Towards quantitative brain connectomics: microstructure informed tractography via convex optimization

Tractography is the only non-invasive technique which is used to reconstruct the white mat- ter structural connectivity of the human brain. It relies on a specific Magnetic Resonance Imaging (MRI) acquisition, called diffusion MRI, which is sensitive to the displacement of water protons to varying magnetic fields, generating a signal that can be used to indirectly estimate microscopic tissue characteristics, e.g., composition and geometry. More specifically, tractography relies on two essential aspects: 1) orientations which indicates the direction of the white matter fibers in a typical 3D grid, and 2) principles of how to connect the voxels to reconstruct the white matter connections. Tractography is a relatively young technique since it was proposed only twenty years ago; however, it is already used in specific clinical applica- tions, e.g., partially in neurosurgery, and in research studies that involve reconstructions of well-known neuronal pathways. Hundreds of different tractography techniques have been proposed in the past years. In order to evaluate their performance, we participated in several international challenges. The outcomes of the challenges showed the advantages and limitations of modern tractography methods. In particular, one issue that was highlighted is the lack of a gold standard. Diffusion MRI tractography typically is validated with postmortem material and a tedious concatenation of classical 2D histological slices. In this thesis, we propose one of the first studies that use a novel 3D histological technique, named CLARITY, to validate fiber orientation in a large portion of tissue. At the typical spatial resolution of MRI, approximately 60-90% of voxels in the white matter contain multiple fiber populations. However, most of the microstructure imaging techniques proposed are not suitable to disentangle multiple populations in a voxel. In this thesis, we aimed to study the limitations of modern tractography approaches, and we proposed novel methods where tractography could play a crucial role. We propose to use microstructure informed tractography to regularize two important microstructural features, i.e., axon diameter and transversal relaxation time T2, showing the clear advantages of the use of global approaches and opening a new perspective for connectivity analysis. However, the price to pay for increasing the complexity of existing models is an increase in computational burden. In the appendix of the thesis, we propose a preliminary study which uses neural network approaches to accelerate global fitting of complex models.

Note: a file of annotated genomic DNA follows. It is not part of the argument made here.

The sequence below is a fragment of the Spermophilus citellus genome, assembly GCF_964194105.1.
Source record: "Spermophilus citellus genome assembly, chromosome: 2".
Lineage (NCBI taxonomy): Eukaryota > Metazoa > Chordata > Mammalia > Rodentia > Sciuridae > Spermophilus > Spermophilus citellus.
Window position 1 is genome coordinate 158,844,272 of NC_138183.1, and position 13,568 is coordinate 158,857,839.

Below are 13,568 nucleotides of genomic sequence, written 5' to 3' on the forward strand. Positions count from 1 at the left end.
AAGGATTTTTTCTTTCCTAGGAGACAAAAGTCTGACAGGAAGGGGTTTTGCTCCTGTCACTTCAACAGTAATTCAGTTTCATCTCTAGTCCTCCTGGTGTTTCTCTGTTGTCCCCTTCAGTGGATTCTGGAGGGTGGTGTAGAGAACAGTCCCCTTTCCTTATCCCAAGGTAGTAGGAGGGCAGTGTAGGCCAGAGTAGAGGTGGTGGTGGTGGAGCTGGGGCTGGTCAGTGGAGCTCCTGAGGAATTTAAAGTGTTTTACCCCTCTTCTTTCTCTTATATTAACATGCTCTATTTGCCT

Directeur(s):
Thiran, Jean-Philippe
Daducci, Alessandro
Année
2019
Publisher:
Lausanne, EPFL
Mots-clefs:
Laboratoires:
LTS5




 Notice créée le 2019-11-13, modifiée le 2019-12-05


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